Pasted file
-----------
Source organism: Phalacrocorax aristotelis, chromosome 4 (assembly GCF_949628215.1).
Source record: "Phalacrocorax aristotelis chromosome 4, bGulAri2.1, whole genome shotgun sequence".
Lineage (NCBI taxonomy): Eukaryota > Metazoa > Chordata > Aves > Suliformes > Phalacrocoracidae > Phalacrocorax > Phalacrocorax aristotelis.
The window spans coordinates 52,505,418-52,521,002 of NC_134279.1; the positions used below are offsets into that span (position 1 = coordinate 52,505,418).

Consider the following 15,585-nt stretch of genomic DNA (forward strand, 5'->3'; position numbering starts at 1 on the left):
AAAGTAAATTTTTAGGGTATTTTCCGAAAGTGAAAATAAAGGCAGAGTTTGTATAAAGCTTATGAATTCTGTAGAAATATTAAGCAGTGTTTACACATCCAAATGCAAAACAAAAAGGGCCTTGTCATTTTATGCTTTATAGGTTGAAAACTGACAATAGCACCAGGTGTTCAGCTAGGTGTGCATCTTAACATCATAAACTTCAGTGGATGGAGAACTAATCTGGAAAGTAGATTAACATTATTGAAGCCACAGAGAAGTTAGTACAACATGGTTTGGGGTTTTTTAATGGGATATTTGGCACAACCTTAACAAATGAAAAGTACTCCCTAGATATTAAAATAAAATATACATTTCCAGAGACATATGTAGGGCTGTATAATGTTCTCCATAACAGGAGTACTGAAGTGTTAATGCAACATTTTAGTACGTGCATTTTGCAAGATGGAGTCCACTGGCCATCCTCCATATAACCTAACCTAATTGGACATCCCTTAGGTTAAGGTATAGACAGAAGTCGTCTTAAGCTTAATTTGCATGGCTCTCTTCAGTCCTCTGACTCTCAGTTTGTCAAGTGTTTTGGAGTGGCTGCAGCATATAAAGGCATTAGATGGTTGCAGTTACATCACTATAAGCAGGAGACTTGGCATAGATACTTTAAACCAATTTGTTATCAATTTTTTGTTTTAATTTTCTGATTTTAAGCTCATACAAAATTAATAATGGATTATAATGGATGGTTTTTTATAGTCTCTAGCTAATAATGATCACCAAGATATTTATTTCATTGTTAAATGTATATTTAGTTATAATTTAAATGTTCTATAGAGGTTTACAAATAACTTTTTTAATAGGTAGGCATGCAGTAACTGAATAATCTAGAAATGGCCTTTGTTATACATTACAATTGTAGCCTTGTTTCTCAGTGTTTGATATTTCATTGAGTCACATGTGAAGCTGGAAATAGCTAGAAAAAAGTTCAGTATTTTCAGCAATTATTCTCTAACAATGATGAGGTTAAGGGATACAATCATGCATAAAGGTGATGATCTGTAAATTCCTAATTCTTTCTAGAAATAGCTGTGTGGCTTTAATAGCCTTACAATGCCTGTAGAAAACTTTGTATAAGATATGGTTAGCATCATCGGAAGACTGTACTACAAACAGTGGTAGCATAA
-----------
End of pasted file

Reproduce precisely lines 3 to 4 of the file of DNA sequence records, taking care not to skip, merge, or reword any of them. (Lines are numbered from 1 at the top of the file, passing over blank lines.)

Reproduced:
Lineage (NCBI taxonomy): Eukaryota > Metazoa > Chordata > Aves > Suliformes > Phalacrocoracidae > Phalacrocorax > Phalacrocorax aristotelis.
The window spans coordinates 52,505,418-52,521,002 of NC_134279.1; the positions used below are offsets into that span (position 1 = coordinate 52,505,418).